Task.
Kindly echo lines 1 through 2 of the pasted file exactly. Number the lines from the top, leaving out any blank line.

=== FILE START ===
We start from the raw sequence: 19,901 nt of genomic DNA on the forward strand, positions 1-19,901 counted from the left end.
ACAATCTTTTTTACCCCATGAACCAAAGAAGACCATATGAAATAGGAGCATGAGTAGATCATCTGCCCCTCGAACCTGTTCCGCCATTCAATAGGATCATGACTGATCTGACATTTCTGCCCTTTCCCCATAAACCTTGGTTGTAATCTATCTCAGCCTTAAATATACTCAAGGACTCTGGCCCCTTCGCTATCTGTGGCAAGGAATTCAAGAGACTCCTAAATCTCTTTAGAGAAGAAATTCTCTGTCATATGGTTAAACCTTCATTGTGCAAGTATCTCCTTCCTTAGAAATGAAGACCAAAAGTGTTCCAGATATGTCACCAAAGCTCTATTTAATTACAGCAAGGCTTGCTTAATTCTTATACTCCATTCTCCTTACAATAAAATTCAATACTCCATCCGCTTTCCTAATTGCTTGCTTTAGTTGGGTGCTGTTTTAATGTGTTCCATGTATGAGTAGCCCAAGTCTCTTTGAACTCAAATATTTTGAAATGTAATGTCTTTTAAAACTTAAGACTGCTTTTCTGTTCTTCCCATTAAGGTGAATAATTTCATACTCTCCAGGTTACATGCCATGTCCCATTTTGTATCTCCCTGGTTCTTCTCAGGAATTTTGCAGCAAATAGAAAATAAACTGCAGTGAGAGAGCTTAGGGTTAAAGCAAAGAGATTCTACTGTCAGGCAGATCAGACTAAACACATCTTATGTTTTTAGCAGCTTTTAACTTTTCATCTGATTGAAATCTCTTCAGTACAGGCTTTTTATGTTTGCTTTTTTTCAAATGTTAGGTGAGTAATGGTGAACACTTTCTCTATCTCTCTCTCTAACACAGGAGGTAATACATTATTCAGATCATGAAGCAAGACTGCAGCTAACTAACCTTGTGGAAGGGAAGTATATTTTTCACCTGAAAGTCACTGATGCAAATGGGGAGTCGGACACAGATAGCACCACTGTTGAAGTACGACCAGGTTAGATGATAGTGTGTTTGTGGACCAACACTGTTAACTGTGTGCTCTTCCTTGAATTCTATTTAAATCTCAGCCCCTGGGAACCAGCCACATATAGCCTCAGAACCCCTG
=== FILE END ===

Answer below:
We start from the raw sequence: 19,901 nt of genomic DNA on the forward strand, positions 1-19,901 counted from the left end.
ACAATCTTTTTTACCCCATGAACCAAAGAAGACCATATGAAATAGGAGCATGAGTAGATCATCTGCCCCTCGAACCTGTTCCGCCATTCAATAGGATCATGACTGATCTGACATTTCTGCCCTTTCCCCATAAACCTTGGTTGTAATCTATCTCAGCCTTAAATATACTCAAGGACTCTGGCCCCTTCGCTATCTGTGGCAAGGAATTCAAGAGACTCCTAAATCTCTTTAGAGAAGAAATTCTCTGTCATATGGTTAAACCTTCATTGTGCAAGTATCTCCTTCCTTAGAAATGAAGACCAAAAGTGTTCCAGATATGTCACCAAAGCTCTATTTAATTACAGCAAGGCTTGCTTAATTCTTATACTCCATTCTCCTTACAATAAAATTCAATACTCCATCCGCTTTCCTAATTGCTTGCTTTAGTTGGGTGCTGTTTTAATGTGTTCCATGTATGAGTAGCCCAAGTCTCTTTGAACTCAAATATTTTGAAATGTAATGTCTTTTAAAACTTAAGACTGCTTTTCTGTTCTTCCCATTAAGGTGAATAATTTCATACTCTCCAGGTTACATGCCATGTCCCATTTTGTATCTCCCTGGTTCTTCTCAGGAATTTTGCAGCAAATAGAAAATAAACTGCAGTGAGAGAGCTTAGGGTTAAAGCAAAGAGATTCTACTGTCAGGCAGATCAGACTAAACACATCTTATGTTTTTAGCAGCTTTTAACTTTTCATCTGATTGAAATCTCTTCAGTACAGGCTTTTTATGTTTGCTTTTTTTCAAATGTTAGGTGAGTAATGGTGAACACTTTCTCTATCTCTCTCTCTAACACAGGAGGTAATACATTATTCAGATCATGAAGCAAGACTGCAGCTAACTAACCTTGTGGAAGGGAAGTATATTTTTCACCTGAAAGTCACTGATGCAAATGGGGAGTCGGACACAGATAGCACCACTGTTGAAGTACGACCAGGTTAGATGATAGTGTGTTTGTGGACCAACACTGTTAACTGTGTGCTCTTCCTTGAATTCTATTTAAATCTCAGCCCCTGGGAACCAGCCACATATAGCCTCAGAACCCCTG